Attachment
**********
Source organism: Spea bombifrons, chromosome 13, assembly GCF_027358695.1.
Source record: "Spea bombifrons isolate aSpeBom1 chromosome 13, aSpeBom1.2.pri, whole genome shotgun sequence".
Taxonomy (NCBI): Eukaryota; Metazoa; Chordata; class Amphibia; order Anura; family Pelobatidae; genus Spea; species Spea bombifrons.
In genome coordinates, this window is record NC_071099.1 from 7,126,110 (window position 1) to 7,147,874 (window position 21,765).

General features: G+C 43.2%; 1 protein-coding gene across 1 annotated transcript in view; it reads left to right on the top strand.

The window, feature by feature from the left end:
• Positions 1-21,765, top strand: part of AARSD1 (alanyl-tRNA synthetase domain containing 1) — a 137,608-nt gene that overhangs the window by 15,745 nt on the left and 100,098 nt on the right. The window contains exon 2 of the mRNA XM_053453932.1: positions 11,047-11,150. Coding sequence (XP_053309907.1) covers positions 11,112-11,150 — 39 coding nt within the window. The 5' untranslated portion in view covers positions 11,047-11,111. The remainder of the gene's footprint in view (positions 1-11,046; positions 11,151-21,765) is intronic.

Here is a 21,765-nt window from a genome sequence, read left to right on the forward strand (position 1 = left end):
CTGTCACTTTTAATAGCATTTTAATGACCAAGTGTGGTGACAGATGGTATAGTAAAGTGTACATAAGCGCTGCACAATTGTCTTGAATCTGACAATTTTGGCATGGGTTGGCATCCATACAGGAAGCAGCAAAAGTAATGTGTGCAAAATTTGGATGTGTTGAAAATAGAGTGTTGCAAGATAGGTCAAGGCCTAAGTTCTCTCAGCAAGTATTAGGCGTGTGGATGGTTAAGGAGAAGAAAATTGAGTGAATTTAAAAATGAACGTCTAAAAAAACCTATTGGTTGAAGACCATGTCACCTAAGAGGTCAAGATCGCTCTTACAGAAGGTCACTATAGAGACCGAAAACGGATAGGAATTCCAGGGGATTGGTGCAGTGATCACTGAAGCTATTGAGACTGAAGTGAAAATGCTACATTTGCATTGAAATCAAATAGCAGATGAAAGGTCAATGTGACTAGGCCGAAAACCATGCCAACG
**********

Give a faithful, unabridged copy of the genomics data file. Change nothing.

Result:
Source organism: Spea bombifrons, chromosome 13, assembly GCF_027358695.1.
Source record: "Spea bombifrons isolate aSpeBom1 chromosome 13, aSpeBom1.2.pri, whole genome shotgun sequence".
Taxonomy (NCBI): Eukaryota; Metazoa; Chordata; class Amphibia; order Anura; family Pelobatidae; genus Spea; species Spea bombifrons.
In genome coordinates, this window is record NC_071099.1 from 7,126,110 (window position 1) to 7,147,874 (window position 21,765).

General features: G+C 43.2%; 1 protein-coding gene across 1 annotated transcript in view; it reads left to right on the top strand.

The window, feature by feature from the left end:
• Positions 1-21,765, top strand: part of AARSD1 (alanyl-tRNA synthetase domain containing 1) — a 137,608-nt gene that overhangs the window by 15,745 nt on the left and 100,098 nt on the right. The window contains exon 2 of the mRNA XM_053453932.1: positions 11,047-11,150. Coding sequence (XP_053309907.1) covers positions 11,112-11,150 — 39 coding nt within the window. The 5' untranslated portion in view covers positions 11,047-11,111. The remainder of the gene's footprint in view (positions 1-11,046; positions 11,151-21,765) is intronic.

Here is a 21,765-nt window from a genome sequence, read left to right on the forward strand (position 1 = left end):
CTGTCACTTTTAATAGCATTTTAATGACCAAGTGTGGTGACAGATGGTATAGTAAAGTGTACATAAGCGCTGCACAATTGTCTTGAATCTGACAATTTTGGCATGGGTTGGCATCCATACAGGAAGCAGCAAAAGTAATGTGTGCAAAATTTGGATGTGTTGAAAATAGAGTGTTGCAAGATAGGTCAAGGCCTAAGTTCTCTCAGCAAGTATTAGGCGTGTGGATGGTTAAGGAGAAGAAAATTGAGTGAATTTAAAAATGAACGTCTAAAAAAACCTATTGGTTGAAGACCATGTCACCTAAGAGGTCAAGATCGCTCTTACAGAAGGTCACTATAGAGACCGAAAACGGATAGGAATTCCAGGGGATTGGTGCAGTGATCACTGAAGCTATTGAGACTGAAGTGAAAATGCTACATTTGCATTGAAATCAAATAGCAGATGAAAGGTCAATGTGACTAGGCCGAAAACCATGCCAACG